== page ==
This article was originally published here
J Paediatr Child Health. 2021 Sep 14. doi: 10.1111/jpc.15705. Online ahead of print.
AIM: This study aimed to determine the feasibility and parental acceptability of screening for congenital cytomegalovirus (cCMV) through saliva polymerase chain reaction in infants who did not pass their newborn hearing screening. Additionally, the utility (i.e. time to diagnosis and treatment) of this enhanced clinical pathway was evaluated.
METHODS: The study was conducted through the Victorian Infant Hearing Screening Programme (VIHSP) across four maternity hospitals in Melbourne, Australia, during June 2019-March 2020. Parents were approached by VIHSP staff about obtaining a test for cytomegalovirus (CMV) at the time of their baby’s second positive (‘refer’) result on the VIHSP screen. Participating parents collected a saliva swab for CMV polymerase chain reaction from their infants. Feasibility was determined by the proportion of ‘referred’ infants whose parents completed the salivary CMV screening test ≤21 days of life. Acceptability was measured through parent survey.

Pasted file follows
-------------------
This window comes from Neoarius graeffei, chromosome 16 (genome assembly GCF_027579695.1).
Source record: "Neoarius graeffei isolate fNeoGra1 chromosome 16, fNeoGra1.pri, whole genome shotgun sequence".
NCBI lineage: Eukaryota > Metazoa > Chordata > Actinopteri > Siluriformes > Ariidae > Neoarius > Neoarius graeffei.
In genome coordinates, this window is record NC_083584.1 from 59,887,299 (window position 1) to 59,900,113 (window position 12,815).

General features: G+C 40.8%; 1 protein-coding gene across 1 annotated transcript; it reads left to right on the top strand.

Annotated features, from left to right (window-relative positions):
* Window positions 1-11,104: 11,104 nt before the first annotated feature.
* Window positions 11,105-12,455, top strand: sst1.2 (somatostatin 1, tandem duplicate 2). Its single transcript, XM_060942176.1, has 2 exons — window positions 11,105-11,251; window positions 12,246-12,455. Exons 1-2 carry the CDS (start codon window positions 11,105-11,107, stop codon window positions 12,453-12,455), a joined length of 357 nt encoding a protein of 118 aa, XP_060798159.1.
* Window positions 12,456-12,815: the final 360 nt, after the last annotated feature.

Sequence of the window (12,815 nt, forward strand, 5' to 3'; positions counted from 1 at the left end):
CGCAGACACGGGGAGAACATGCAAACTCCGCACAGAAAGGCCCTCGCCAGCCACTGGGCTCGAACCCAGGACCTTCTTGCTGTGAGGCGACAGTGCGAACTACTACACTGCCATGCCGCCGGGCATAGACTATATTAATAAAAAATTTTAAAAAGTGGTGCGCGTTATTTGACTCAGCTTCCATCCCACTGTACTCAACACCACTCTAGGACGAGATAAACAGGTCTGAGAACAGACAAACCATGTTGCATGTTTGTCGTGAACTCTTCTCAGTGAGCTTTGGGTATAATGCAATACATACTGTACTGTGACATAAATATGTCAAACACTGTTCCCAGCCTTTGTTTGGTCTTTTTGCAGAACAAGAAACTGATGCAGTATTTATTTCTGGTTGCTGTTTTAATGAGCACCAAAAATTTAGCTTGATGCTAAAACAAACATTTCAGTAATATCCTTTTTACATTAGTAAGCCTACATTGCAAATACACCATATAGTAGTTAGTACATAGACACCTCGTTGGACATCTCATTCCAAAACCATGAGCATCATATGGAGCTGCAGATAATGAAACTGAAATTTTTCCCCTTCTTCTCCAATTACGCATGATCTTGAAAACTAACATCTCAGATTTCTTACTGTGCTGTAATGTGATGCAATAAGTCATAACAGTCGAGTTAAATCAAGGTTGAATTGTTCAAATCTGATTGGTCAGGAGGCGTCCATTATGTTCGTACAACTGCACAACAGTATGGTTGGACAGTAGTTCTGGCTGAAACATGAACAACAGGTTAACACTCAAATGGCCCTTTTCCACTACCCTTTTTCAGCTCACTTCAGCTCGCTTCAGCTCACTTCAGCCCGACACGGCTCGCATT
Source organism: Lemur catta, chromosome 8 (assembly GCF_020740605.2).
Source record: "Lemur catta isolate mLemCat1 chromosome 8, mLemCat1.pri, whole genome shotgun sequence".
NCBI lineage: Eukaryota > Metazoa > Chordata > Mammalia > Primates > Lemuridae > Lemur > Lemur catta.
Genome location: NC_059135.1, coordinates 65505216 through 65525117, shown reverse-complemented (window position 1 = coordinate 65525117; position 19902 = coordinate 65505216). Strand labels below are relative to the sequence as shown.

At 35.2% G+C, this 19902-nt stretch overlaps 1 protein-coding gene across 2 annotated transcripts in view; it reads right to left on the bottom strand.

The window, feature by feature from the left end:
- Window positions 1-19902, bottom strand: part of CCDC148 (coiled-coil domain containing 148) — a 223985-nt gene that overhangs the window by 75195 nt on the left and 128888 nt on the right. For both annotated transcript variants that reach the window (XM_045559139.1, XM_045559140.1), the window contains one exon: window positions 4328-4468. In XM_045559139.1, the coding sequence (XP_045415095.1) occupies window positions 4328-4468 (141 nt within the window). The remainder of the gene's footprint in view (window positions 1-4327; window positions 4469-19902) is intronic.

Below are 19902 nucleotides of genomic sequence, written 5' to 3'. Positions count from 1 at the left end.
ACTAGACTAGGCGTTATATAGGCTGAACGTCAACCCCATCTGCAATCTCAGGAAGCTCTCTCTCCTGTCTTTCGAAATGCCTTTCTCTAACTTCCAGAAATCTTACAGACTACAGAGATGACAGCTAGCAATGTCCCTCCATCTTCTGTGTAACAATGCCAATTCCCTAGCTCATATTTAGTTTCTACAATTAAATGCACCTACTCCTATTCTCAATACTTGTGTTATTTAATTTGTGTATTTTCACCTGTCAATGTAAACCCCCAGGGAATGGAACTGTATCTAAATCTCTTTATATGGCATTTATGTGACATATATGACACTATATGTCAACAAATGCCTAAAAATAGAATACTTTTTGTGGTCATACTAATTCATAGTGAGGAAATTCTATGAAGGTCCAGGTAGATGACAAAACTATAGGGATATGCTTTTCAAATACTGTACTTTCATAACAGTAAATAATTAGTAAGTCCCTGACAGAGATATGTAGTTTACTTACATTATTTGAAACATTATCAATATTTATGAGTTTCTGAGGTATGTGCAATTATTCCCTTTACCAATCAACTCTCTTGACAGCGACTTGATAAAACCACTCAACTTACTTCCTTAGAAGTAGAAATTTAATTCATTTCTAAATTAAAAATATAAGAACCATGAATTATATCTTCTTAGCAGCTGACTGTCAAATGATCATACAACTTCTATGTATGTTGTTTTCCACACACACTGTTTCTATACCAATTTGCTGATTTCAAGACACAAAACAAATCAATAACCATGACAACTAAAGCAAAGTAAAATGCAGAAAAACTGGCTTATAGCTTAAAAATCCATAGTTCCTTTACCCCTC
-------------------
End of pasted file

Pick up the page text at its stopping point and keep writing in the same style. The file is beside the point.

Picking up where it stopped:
RESULTS: Of 126 eligible families, 96 (76.0%) had salivary screening swabs taken ≤21 days of life. Most families (>92.0%) indicated that screening was acceptable, straightforward and thought testing their baby for cCMV was a good idea. One infant screened positive on day 30, was diagnosed with cCMV via confirmatory testing by day 31 and commenced valganciclovir on day 32.
CONCLUSIONS: Obtaining a saliva sample to screen for cCMV in infants who do not pass their newborn hearing screen is feasible and appears acceptable to parents. This targeted cCMV screening method could be an option where mothers are rapidly discharged from hospital, especially in the context of the COVID-19 pandemic.